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Freedom of Speech in Different Countries
by Adrian Ruhi
The People’s Republic of China is one of the largest countries in the world and maintains one of the largest economies. The Communist Party of China still rules the vast nation despite recent transitions into capitalism. Human rights conditions are reflective of the socialist regime and freedom of speech in particular is often hampered.
Although freedom of expression is not as repressed in China as it is in communist Cuba, censorship still occurs on a wide-scale basis, according to Amnesty International. Internet access is regularly controlled and monitored by the government, and many sites are banned. Independent journalists are required to pass several examinations before being licensed, and many subjects can only be covered by state-run media agencies.
by James Rigney
The Internet is proving a slippery slope for free speech advocates and activists. The United States has been the primary mover behind the giant computer network since its inception as a military communications system.
One of the most contentious areas of Internet litigation is online pornography. Advocates say the Internet should remain the last truly open forum for information. It is global, uncensored and accessible to almost everyone. Anti-pornography activists can give the same reasoning as to why the Internet should be censored. In 1996 the U.S. Congress passed the Communications Decency act which criminalized so-called indecent online material. The U.S. Supreme Court later struck down the law and said that online speech should be protected.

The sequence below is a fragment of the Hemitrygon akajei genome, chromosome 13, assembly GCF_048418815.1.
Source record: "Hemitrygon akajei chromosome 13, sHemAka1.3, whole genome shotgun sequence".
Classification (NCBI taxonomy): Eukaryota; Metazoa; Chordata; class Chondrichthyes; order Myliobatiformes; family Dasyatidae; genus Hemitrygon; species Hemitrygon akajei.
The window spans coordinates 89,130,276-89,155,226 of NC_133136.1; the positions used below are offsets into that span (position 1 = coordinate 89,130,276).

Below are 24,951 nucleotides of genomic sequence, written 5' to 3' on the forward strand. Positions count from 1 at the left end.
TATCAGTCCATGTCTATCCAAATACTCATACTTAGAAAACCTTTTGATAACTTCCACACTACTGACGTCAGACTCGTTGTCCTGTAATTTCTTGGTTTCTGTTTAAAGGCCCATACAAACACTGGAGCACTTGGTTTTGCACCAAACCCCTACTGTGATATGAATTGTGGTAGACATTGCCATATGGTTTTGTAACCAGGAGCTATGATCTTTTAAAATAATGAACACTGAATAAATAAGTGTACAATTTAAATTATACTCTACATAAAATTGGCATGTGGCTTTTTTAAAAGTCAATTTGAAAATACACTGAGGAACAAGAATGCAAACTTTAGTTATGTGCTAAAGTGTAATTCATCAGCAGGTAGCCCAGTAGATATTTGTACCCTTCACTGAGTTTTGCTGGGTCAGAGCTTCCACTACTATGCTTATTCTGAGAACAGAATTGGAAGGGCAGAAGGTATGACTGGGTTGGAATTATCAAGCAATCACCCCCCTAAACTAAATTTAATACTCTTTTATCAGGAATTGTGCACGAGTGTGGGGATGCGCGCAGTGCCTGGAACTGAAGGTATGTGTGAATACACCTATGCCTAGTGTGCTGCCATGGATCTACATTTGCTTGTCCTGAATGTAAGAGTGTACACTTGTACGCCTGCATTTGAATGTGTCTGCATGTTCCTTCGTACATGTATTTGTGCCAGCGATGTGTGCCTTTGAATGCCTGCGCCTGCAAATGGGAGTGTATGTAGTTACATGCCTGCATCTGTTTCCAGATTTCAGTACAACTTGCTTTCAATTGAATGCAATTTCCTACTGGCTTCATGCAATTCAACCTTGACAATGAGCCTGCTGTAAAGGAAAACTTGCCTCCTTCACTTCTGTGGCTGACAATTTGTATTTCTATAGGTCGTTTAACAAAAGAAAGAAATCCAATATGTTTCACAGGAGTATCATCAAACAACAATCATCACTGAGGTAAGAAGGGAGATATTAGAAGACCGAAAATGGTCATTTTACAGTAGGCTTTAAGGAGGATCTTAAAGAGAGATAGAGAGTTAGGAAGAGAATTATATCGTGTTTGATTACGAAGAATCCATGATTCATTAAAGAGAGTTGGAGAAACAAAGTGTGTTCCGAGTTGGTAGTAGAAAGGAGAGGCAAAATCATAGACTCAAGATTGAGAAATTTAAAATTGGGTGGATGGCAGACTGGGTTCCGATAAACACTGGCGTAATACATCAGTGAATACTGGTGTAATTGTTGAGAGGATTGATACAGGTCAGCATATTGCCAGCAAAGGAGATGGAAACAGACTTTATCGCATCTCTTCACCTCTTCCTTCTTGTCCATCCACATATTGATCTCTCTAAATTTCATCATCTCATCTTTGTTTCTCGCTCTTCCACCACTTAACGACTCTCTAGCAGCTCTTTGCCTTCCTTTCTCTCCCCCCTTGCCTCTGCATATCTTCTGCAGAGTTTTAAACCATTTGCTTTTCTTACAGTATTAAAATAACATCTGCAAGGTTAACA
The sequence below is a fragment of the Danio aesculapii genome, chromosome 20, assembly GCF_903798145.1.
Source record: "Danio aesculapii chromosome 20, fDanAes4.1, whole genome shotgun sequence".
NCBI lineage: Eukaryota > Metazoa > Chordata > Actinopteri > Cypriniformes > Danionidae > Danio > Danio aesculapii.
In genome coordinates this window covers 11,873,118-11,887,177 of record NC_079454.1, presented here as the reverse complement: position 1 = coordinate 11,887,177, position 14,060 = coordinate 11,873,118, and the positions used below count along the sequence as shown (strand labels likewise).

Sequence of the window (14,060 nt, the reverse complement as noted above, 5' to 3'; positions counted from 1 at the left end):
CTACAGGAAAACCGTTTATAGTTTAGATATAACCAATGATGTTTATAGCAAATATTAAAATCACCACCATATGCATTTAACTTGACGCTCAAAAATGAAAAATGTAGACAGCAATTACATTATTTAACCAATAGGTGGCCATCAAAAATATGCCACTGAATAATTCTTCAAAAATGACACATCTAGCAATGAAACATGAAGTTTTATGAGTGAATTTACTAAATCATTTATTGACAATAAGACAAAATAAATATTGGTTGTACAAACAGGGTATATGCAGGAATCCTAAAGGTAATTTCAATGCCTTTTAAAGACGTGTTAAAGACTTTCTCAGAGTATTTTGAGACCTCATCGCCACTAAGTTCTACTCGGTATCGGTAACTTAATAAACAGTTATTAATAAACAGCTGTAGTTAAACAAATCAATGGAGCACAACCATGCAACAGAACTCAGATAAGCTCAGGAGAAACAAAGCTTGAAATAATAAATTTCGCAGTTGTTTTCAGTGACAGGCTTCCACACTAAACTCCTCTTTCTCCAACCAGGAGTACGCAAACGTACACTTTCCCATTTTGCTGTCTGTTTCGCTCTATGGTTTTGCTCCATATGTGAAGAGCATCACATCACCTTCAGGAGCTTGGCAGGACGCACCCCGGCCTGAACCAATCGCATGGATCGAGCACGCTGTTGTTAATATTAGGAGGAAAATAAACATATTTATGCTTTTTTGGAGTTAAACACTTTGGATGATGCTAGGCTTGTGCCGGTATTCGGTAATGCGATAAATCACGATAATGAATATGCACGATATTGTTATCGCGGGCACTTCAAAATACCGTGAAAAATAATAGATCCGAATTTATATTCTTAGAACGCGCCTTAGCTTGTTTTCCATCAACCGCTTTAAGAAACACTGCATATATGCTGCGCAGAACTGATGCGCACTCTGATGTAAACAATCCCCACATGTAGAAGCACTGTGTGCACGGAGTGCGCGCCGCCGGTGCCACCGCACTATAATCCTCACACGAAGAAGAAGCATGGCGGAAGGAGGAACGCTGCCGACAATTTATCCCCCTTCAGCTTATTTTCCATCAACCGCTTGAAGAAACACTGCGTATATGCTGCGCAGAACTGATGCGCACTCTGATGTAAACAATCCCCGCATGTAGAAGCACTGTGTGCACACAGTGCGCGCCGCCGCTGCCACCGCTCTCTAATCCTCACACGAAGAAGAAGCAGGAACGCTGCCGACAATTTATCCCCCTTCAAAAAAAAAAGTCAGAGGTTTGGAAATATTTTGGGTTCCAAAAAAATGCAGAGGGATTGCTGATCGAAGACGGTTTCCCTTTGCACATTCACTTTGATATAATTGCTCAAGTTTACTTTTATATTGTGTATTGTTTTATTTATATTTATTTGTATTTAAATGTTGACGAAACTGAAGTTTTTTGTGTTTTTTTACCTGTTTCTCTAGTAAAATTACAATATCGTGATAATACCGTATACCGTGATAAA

The primary concern for online decency activists is children. A list of the most searched words on any given day will likely include sexual content. Some technology experts even believe that much like the VCR, pornography helped make the Internet what it is today.
by James Rigney
In Iran, Internet access is growing by leaps and bounds. According to Human Rights Watch, at the beginning of the decade 250,000 Iranians were online. By July 2005 approximately 6.2 million Iranians were online. The number is expected to reach 25 million by 2009.
Despite the Iranian constitution stating citizens have freedom of expression, they are bound by rules that limit their speech. Citizens and their Internet service providers are prohibited from insulting the religion of Islam, publishing material that is against the constitution and creating pessimism about the legitimacy of the Islamic system.
In 2004 Iranian authorities imprisoned journalists, activists, bloggers and technical staff from political news Web sites. Some of these people said they were tortured for days before being released without formal charges in some cases.
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